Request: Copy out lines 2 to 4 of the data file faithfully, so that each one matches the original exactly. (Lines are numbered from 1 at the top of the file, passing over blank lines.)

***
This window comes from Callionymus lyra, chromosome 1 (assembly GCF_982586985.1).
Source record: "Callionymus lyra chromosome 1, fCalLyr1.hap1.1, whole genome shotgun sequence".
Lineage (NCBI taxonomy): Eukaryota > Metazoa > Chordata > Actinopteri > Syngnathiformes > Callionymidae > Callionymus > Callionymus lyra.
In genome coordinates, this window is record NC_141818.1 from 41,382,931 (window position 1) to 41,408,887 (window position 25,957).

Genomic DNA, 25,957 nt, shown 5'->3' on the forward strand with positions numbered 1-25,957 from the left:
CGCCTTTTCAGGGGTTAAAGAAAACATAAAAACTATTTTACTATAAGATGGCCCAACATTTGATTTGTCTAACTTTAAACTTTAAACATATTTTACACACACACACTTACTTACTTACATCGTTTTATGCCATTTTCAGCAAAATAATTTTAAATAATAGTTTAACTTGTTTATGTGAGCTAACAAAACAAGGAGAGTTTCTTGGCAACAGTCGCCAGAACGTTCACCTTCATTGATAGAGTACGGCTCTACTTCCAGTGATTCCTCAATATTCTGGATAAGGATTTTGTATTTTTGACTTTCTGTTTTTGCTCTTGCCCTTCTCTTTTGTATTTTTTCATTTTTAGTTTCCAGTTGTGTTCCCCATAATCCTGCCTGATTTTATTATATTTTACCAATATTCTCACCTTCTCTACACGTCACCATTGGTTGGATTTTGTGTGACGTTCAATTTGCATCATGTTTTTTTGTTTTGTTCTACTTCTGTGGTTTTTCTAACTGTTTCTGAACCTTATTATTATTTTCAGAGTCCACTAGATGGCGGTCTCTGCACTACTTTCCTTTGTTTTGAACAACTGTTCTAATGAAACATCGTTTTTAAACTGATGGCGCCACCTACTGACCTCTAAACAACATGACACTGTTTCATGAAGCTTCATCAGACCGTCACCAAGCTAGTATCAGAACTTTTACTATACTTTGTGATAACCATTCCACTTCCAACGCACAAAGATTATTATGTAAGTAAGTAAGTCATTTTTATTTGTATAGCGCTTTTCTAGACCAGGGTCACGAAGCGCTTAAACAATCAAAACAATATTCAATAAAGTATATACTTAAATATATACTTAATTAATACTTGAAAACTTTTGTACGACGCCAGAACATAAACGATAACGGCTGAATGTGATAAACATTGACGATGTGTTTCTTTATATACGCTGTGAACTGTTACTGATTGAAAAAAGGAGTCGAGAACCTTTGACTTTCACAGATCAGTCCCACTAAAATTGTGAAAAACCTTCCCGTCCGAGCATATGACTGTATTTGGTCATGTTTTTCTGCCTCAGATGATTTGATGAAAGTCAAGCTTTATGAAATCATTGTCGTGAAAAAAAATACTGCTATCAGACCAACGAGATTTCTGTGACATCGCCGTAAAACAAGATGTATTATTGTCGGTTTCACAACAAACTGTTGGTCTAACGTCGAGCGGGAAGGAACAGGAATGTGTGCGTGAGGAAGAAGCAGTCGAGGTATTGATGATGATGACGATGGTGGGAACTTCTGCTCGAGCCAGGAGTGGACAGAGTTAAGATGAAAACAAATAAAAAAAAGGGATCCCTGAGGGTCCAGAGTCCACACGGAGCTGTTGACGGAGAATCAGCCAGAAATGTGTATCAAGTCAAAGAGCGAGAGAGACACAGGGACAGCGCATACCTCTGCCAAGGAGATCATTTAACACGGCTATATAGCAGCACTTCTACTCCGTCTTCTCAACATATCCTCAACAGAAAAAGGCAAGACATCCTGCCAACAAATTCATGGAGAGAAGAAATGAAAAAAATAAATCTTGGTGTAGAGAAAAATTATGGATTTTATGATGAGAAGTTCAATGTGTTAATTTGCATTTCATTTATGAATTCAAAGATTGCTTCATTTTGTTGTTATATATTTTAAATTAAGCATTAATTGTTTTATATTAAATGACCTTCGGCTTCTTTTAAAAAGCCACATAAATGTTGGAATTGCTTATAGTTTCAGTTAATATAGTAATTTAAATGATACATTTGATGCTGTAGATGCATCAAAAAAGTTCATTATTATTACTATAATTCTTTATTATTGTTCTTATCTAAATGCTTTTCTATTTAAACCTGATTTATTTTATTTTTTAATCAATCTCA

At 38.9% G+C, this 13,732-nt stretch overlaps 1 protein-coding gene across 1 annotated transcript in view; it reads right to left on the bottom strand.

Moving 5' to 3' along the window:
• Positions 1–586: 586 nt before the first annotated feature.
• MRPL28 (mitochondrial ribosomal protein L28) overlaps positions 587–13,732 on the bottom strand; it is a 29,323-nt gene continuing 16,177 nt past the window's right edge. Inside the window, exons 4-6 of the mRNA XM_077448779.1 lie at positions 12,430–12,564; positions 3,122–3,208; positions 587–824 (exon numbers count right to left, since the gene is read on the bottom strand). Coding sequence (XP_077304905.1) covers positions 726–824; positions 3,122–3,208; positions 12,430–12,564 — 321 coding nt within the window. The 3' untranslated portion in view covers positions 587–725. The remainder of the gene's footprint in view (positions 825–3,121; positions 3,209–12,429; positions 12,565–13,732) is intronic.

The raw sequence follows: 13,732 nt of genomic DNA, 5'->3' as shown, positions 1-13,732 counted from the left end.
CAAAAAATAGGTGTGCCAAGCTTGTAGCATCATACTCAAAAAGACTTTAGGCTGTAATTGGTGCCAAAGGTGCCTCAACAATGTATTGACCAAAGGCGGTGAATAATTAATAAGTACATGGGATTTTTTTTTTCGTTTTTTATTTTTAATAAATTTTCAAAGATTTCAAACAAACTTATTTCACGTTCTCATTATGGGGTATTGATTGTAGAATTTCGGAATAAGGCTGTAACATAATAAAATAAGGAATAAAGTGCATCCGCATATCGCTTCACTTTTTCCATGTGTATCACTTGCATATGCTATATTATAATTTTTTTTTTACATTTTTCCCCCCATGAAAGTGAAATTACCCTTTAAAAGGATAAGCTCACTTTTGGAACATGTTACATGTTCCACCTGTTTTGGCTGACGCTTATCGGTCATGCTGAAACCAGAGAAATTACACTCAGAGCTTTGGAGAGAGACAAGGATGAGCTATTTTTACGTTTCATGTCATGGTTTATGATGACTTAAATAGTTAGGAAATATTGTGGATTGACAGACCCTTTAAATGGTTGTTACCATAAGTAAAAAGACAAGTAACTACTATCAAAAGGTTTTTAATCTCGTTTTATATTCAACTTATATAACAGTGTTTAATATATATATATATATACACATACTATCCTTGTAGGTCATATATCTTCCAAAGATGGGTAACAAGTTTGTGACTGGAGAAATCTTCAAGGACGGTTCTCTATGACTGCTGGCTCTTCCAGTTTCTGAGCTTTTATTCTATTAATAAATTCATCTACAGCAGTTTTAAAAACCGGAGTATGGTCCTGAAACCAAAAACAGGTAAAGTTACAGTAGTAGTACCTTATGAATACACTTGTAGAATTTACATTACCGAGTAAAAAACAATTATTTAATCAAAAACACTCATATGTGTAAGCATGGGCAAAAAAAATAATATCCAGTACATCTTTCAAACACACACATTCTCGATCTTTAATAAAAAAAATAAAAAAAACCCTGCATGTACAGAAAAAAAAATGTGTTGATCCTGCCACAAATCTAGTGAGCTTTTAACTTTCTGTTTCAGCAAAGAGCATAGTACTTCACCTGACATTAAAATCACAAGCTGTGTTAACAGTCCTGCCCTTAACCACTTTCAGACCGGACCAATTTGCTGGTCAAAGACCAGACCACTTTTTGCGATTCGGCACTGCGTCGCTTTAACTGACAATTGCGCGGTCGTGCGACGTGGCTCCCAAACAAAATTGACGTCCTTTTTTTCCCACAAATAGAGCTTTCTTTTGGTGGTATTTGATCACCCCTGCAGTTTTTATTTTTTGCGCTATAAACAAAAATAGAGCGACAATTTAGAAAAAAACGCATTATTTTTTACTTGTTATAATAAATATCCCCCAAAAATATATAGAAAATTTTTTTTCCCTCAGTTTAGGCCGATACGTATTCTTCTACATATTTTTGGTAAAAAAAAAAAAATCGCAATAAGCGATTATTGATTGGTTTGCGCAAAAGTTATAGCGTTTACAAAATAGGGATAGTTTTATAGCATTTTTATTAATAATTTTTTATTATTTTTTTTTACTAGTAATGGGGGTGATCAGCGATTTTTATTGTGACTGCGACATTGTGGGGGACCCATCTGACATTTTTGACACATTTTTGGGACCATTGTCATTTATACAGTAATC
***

Source record: "Callionymus lyra chromosome 1, fCalLyr1.hap1.1, whole genome shotgun sequence".
Lineage (NCBI taxonomy): Eukaryota > Metazoa > Chordata > Actinopteri > Syngnathiformes > Callionymidae > Callionymus > Callionymus lyra.
In genome coordinates, this window is record NC_141818.1 from 41,382,931 (window position 1) to 41,408,887 (window position 25,957).